The Argument For Fibre-To-The-Premises NBN Isn't Over Yet

In his independent audit of the public policy process behind the national broadband network, former Telstra director Bill Scales suggests there was never an internal debate about different technology options for the NBN.

Picture: Getty Images

He also argues the panel of experts (of which I was a member) assisting the Rudd government did not properly test advice from the Australian Competition and Consumer Commission (ACCC) about the upgradeability of a Fibre-to-the-Node (FTTN) network to a Fibre-to-the-Premises (FTTP) network, and that the panel inappropriately relied heavily on this advice in making recommendations to the government about the development of the NBN.

In my view, all of these assertions are incorrect, and this taints the credibility of the audit.

In reality, the panel spent many hours discussing and analysing the technology options and the upgrade paths, including those set out in the various proposals submitted by companies in response to the government's Request for Proposals (RFP). The panel also independently evaluated other models for upgrades.

The panel, which included telecommunications experts from both industry and academia, carefully scrutinised all advice it received, and drew heavily on its combined experience. Some advice was very helpful and some was considered to be of little value.

When the ACCC tabled its advice regarding the costs of upgrading FTTN to FTTP, it came as no surprise to the expert panel that the ACCC had a view that was similar to what the panel had already concluded. Simply put the panel did not rely heavily on the ACCC advice.

A fundamental flaw with the audit process was that Scales, by his own admission, did not have access to key information, with limited access to documents associated with the panel of experts' activities.

Members of the panel, constrained by strict confidentiality rules, were also unable to share any further information with Scales about the details of panel discussions and deliberations. Without divulging any details, I was able to explain the situation regarding the ACCC to Bill Scales when he interviewed me for his report, but it seems he did not put much weight on my comments.

Scales seems to have missed the point that upgradeability was an important issue from the outset of the RFP process. The RFP for NBN Mark I included many requests for information from proponents about how they proposed to future-poof their networks by providing upgrade paths from FTTN to FTTP. It even suggested a 2020 time frame for this upgrade. The consideration of upgradeability and its costs was one of a number of factors that fed into the "value for money" criterion for evaluating the proposals.

In one part of his report, Scales suggests the ACCC ignored a key report by Analysys Mason, which shows that the cost of FTTP is around five times the cost of FTTN. But a little bit of information can be dangerous.

What Scales seems to have missed here is that the Analysys Mason report was based on the British broadband landscape, and assumed that the copper network required for a FTTN rollout was already owned by the operator rolling out the network. When parts of the copper network and/or the associated ducts might need to be purchased or leased, as required for Australia's NBN, the calculus changes completely.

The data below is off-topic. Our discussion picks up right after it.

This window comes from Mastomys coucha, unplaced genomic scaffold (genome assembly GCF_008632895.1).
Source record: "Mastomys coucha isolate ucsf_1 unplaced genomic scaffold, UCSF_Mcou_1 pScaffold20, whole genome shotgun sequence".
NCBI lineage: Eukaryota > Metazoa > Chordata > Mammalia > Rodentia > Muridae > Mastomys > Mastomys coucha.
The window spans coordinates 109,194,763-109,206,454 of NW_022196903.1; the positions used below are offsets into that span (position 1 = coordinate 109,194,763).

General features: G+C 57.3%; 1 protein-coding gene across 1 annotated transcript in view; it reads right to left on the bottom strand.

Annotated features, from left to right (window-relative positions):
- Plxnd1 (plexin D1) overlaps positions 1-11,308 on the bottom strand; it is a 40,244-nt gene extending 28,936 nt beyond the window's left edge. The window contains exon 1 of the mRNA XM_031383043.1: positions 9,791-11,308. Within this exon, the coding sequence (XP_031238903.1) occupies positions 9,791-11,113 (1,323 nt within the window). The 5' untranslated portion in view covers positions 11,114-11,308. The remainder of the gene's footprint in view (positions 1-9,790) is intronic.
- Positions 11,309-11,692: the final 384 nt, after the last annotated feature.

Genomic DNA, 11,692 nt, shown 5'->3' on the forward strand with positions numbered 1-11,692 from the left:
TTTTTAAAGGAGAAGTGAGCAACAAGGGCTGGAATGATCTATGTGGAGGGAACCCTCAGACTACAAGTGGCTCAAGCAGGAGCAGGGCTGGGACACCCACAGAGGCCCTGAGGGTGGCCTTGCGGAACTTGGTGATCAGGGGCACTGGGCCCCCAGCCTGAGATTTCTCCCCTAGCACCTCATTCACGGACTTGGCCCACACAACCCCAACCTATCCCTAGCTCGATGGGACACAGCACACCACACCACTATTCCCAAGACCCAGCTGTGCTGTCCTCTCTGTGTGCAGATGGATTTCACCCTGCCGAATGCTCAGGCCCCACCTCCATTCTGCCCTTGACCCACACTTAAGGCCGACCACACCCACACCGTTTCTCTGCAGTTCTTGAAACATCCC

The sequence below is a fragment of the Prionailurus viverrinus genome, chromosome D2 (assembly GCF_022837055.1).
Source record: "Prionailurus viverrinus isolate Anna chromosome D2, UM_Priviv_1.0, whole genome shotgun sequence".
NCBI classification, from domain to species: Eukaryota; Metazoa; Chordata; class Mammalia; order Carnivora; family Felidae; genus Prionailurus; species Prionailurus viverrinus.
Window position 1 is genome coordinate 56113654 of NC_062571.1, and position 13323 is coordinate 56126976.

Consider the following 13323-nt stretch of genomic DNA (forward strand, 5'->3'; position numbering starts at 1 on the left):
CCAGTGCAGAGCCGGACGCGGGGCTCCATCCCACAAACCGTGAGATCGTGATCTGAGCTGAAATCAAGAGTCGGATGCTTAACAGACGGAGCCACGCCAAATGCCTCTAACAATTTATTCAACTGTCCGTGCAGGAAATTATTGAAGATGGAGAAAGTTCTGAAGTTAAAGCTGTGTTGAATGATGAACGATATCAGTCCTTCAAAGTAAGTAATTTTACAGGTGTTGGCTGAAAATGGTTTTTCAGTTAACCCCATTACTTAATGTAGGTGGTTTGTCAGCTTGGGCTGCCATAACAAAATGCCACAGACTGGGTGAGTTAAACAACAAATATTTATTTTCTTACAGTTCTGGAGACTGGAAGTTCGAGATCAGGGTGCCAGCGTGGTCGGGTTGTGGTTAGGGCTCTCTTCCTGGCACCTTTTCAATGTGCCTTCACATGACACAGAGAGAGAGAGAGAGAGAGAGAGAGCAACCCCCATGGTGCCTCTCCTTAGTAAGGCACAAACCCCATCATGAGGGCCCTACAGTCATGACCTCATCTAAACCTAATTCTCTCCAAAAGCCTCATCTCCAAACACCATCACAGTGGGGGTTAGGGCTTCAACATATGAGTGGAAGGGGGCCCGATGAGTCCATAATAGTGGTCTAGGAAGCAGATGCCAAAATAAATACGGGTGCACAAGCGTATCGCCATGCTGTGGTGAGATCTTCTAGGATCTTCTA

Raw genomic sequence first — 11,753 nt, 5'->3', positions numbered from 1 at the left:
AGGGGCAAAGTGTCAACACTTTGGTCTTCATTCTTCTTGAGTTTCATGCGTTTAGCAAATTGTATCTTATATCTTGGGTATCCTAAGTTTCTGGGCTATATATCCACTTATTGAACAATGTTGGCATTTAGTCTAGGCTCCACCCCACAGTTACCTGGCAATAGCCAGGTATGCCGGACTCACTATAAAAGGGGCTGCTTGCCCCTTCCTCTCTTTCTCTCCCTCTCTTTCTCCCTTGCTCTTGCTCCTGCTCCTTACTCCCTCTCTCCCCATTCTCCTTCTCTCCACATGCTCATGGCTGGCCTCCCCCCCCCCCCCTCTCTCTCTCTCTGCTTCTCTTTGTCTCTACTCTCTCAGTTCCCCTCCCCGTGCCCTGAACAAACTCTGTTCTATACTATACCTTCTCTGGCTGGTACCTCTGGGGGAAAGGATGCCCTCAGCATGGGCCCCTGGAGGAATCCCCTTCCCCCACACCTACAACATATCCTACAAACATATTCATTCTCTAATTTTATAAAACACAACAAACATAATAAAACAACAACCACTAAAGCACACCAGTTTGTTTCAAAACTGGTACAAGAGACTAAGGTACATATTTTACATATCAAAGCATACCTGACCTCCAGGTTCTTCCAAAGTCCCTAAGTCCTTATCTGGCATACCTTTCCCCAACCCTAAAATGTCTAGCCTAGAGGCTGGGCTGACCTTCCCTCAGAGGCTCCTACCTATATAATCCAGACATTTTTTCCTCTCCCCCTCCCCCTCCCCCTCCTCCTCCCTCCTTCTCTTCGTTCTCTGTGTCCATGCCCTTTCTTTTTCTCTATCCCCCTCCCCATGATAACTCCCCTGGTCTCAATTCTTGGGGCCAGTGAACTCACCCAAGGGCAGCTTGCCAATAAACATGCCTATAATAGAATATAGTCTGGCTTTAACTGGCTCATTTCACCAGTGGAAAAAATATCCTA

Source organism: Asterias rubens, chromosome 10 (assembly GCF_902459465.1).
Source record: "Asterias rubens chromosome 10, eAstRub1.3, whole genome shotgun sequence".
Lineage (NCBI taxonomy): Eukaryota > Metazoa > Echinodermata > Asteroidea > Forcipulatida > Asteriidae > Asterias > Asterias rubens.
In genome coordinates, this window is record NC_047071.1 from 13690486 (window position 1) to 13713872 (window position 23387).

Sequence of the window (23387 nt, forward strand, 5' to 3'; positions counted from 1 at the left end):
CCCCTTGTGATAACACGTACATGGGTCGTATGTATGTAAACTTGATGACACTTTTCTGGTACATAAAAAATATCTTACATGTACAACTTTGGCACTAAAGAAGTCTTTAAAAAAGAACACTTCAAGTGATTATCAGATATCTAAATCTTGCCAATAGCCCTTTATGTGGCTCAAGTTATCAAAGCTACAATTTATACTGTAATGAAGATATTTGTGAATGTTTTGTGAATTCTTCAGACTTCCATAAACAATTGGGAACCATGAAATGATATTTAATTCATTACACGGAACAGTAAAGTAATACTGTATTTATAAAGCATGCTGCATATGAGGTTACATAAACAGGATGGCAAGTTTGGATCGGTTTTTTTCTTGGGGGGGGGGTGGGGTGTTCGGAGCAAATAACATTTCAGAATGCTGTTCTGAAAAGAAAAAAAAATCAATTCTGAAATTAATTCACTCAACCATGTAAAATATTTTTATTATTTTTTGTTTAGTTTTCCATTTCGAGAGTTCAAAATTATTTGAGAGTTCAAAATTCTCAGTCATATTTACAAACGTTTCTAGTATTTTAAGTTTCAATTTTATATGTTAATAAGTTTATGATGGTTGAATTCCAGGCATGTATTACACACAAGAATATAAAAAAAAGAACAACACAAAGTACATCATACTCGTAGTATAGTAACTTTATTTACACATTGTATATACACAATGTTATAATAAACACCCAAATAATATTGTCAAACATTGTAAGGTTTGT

The Coalition's NBN is proving expensive

Under the previous Labor government, NBN Co negotiated a deal with Telstra to provide access to Telstra's ducts and pits, enabling fibre to be laid with fewer trenches needing to be dug. The cost to NBN Co of this access was $11 billion, and added a hefty overhead to the total cost of the NBN.

Even if we make the optimistic assumption that NBN Co will not have to pay any more than this $11 billion to access and maintain Telstra's copper wires inside those ducts, the Coalition's (predominantly FTTN) NBN will suffer the same $11 billion overhead. Consequently, the factor of five difference between the cost of FTTP and FTTN given in the Analysys Mason report drops to something around two or three. By world standards, the Coalition's NBN is turning out to be very expensive.

What has Australia lost in the transition from Labor's FTTP NBN to the Coalition's multi-technology mix, with a large proportion of FTTP? In my view, a big danger is that future upgrades from FTTN to FTTP will be slow and that Australia will continue to lag behind the rest of the developed world in terms of broadband access.

With such a huge investment sunk in the Coalition's multi-technology mix NBN, there is going to be very little appetite in government to fund future expensive upgrades to FTTP. If the government sells the NBN to a commercial monopoly operator, there could be even less incentive for upgrades to FTTP. There is a real danger that Australia will remain trapped in a broadband backwater.The Conversation

Rod Tucker is Laureate Emeritus Professor at University of Melbourne. He receives funding from the ARC and has received funding and in-kind support from a number of telecommunications companies. He served on the Rudd Governent's Panel of Experts that assisted with the development of the NBN.

This article was originally published on The Conversation. Read the original article.


Comments

    Its probably too late to turn this boat around and go back to FTTP now anyways.

    This whole thing makes me so angry. High speed internet is a crucial part the economy and having Australia lag behind the rest of the world seriously hampers us on so many levels.